'Forty firefighters from Hampshire and Dorset tackled the blaze, which began at about 3am and
quickly engulfed the two-storey thatched cottage. Police said that they were not aware of any
suspicious circumstances surrounding the fire. Sir Westrow, a wing commander in the war-time
RAF Volunteer Reserve who trained as a barrister before turning his hand to farming, was woken
up by the smell of burning and found the house ablaze. Police said that the fire tore up the
stairs, cutting off the couple's only means of escape. Sir Westrow quickly tied the bedsheets
into a rope, and sent his wife down first from the bedroom window.
'Yesterday the house was still smouldering, and the bedsheets still dangled from the window
as firefighters doused the last smoking embers of the blaze. Sir Westrow and Lady Hulse were
recovering at the nearby home of Sir Westrow's son by his first wife.
'Edward Hulse said of his parents yesterday: "They are both remarkable people. He is 85. Who
would have thought someone of that age could act like that?"
'Mr. Hulse's wife Verity added: "They are remarkably well considering everything. They had a
very lucky escape. My mother-in-law came out first and went to look for help. She had only
her nightdress on but she went off down the road to a neighbour's house to get help. Every-
thing happened so quickly; they smelled burning and found the rest of the house on fire."
'Sub-officer Steve Collins, of the Hampshire fire brigade, one of the first on the scene, said:
"When we arrived, Sir Westrow was standing outside with an eiderdown wrapped round him,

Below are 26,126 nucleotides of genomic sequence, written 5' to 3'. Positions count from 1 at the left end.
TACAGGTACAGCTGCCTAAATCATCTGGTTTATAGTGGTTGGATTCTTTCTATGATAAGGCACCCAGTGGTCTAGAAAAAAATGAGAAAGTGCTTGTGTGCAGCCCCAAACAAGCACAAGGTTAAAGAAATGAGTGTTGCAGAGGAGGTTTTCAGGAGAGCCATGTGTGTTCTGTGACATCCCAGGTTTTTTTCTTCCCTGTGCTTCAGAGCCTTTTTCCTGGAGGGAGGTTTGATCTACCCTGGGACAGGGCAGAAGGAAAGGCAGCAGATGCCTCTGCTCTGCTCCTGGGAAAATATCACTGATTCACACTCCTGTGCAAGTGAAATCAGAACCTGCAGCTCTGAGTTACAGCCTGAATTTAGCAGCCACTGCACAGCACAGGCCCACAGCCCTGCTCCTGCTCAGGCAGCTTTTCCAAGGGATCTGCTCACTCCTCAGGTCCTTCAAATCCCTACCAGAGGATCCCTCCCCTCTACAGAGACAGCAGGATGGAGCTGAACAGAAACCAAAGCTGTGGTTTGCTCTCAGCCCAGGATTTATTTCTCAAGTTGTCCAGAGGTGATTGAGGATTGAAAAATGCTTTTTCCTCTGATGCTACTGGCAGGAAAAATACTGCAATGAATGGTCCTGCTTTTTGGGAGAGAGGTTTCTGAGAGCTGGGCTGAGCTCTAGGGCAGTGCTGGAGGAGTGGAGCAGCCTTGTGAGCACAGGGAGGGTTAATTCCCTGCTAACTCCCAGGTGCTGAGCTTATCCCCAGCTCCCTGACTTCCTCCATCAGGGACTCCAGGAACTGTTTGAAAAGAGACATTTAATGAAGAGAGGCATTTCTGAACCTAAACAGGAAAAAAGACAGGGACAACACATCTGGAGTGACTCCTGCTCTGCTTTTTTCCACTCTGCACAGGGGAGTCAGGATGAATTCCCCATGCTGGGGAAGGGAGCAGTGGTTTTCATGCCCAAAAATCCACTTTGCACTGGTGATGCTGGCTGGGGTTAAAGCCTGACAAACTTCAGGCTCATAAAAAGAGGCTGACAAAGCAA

and she had a nightgown on. There was a big white sheet hanging out of the bedroom window,
and the rest of the house was completely ablaze. They are both very lucky people; it is a long
way down and, for people of their age, it is remarkable."
'Derek Budd, a near neighbour, was woken by his eight-year-old grandson, who said: "There's
a woman at the gate, grandad." Mr. Budd went downstairs and found Lady Westrow shouting:
"Budd, Budd, ring 999; the cottage is on fire."
'Mr. Budd, a retired butler, said: "She was still in her nightclothes. I went to let her in but she
said: 'Don't bother about me, just ring the fire brigade.' I made her come in or she would have
frozen to death. She rang the fire brigade herself. The pair of them seemed remarkably calm
given the circumstances; they are typical aristocracy and typically resilient. All they have now
is what they stand up in, and that is just a pair of pyjamas and a dressing gown."
'Sir Westrow and his wife had lived in the cottage for 22 years, after vacating the nearby manor
house now occupied by Sir Westrow's son and taking with them a large collection of antique
furniture and jewellery, all of which is likely to have been lost.
'Sir Westrow, a baronet educated at Eton College and Christ Church, married for the fourth
time in 1954.'
Copyright @ 2003-2014Leigh Rayment